Must-visit drive-in movie theaters in US: See which one is near you

Drive-in theaters are having a renaissance, exhibiting mankind’s love for nostalgia. The classic form of cinema structure comprising a large outdoor movie screen, a projection booth, a concession stand, and a large parking area for automobiles, has been recapturing its popularity amid the pandemic.

There was a time when there were more than 4,000 drive-ins across the US, while there are fewer than 400 today. These remnants of the past may come back out of design, but they will restore their place with the original charm and cozy seat assignments. Here are a few drive-in movie theaters in the US.

Hull’s Drive-In – Lexington, Virginia

Situated in Lexington, Hull’s Drive-In is one of the seven drive-in theaters that are still operational in Virginia. It is one of the only two non-profit drive-in theaters in the US.

The theater opened on August 1950, named as the Lee Drive-In. Seven years later, Mr. Sebert Hull of Buena Vista assumed ownership and ran the newly renamed Hull’s Drive-In for the next four decades.

In 1999, a community group called Hull’s Angels raised funds for the upgrading of this then crumbling drive-in property. It reopened in 2000 to become the first non-profit drive-in theaters in the US, allowing people to enjoy movies under the stars.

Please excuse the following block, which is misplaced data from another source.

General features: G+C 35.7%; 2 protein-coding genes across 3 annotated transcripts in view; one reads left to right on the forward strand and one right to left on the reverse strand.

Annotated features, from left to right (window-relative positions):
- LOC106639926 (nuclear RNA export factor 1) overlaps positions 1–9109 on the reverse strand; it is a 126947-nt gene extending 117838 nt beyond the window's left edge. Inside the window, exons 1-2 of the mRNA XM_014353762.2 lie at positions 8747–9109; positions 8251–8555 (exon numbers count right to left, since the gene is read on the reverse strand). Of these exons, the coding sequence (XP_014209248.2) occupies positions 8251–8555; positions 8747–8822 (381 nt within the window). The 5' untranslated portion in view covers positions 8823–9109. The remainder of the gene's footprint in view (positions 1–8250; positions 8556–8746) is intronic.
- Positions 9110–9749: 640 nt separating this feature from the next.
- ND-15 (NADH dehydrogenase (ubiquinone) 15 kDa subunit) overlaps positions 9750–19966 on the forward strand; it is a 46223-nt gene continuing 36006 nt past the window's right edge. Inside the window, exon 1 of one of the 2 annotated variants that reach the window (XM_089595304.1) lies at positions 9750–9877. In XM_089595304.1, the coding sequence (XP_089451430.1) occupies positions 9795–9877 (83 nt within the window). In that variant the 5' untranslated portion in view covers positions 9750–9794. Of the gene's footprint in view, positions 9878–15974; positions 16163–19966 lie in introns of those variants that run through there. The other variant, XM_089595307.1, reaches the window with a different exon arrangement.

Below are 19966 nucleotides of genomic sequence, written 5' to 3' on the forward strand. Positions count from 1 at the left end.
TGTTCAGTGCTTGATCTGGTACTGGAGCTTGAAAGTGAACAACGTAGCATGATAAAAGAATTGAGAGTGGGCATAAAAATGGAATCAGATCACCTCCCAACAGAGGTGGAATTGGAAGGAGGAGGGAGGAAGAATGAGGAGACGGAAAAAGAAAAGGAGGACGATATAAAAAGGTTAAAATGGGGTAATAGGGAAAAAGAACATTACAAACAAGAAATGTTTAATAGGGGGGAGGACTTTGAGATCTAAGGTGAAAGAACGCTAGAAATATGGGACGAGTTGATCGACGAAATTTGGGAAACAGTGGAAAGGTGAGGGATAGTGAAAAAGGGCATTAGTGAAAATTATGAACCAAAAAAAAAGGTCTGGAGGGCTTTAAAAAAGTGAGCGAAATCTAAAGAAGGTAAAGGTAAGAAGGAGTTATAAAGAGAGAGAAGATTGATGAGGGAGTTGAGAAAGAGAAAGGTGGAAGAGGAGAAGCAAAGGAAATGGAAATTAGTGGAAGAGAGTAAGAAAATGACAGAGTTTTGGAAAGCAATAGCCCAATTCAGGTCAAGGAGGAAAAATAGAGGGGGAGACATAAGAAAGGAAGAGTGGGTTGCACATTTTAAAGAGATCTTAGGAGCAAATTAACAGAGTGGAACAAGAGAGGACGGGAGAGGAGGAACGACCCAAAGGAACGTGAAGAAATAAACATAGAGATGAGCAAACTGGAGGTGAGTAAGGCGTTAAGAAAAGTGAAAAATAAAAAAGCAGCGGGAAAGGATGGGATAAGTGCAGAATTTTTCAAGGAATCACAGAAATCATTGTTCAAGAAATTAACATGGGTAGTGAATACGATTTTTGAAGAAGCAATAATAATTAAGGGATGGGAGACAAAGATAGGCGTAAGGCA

Mission Tiki Drive-In Theater – Montclair, California

Originally called “The Mission” for its location on Mission Blvd in the city of Montclair, California, the Mission Tiki Theater opened as a single screen drive-in in 1956. In 1976, the theater expanded to four screens.

Tiki-themed concession stands surrounded by palm trees and menu items filled with favorite American movies, making the trip to this drive-in theater worth your while.

Four Brothers – Amenia, New York

Four Brothers is a relatively newly built drive-in, which opened in 2013, but its design takes inspiration from the 1960s. Capturing the spirit of the era, the founders picked a rocket as their logo because they believe it signifies the ingenuity of Americans during the 1960s. Currently, double features from 4K projectors are running in Four Brothers.

Delsea Drive-In – Vineland, New Jersey

Built in 1949, closed in 1987, and then reopened in 2004, the Delsea Drive-In is located in Vineland, New Jersey. Blending the nostalgia of the drive-in movie theater with contemporary technologies, Delsea Drive-In provides affordable family fun for people of all ages.

This Garden State beauty is the only drive-in theater left in New Jersey and caters to today’s movie-goers with healthier, gluten-free and Atkins-friendly food options.

Greenville Drive-In – Greenville, New York

The Greenville Drive-In in Greene County, part of New York’s Northern Catskills, is beautifully decorated with socially distanced bales of hay, delightful vintage pickup truck, VW bus popcorn holders and old-school speakers. The Greenville Drive-In opened in June 1959. It is a single screen, originally with a 500-car capacity. It was equipped with digital projection in 2015.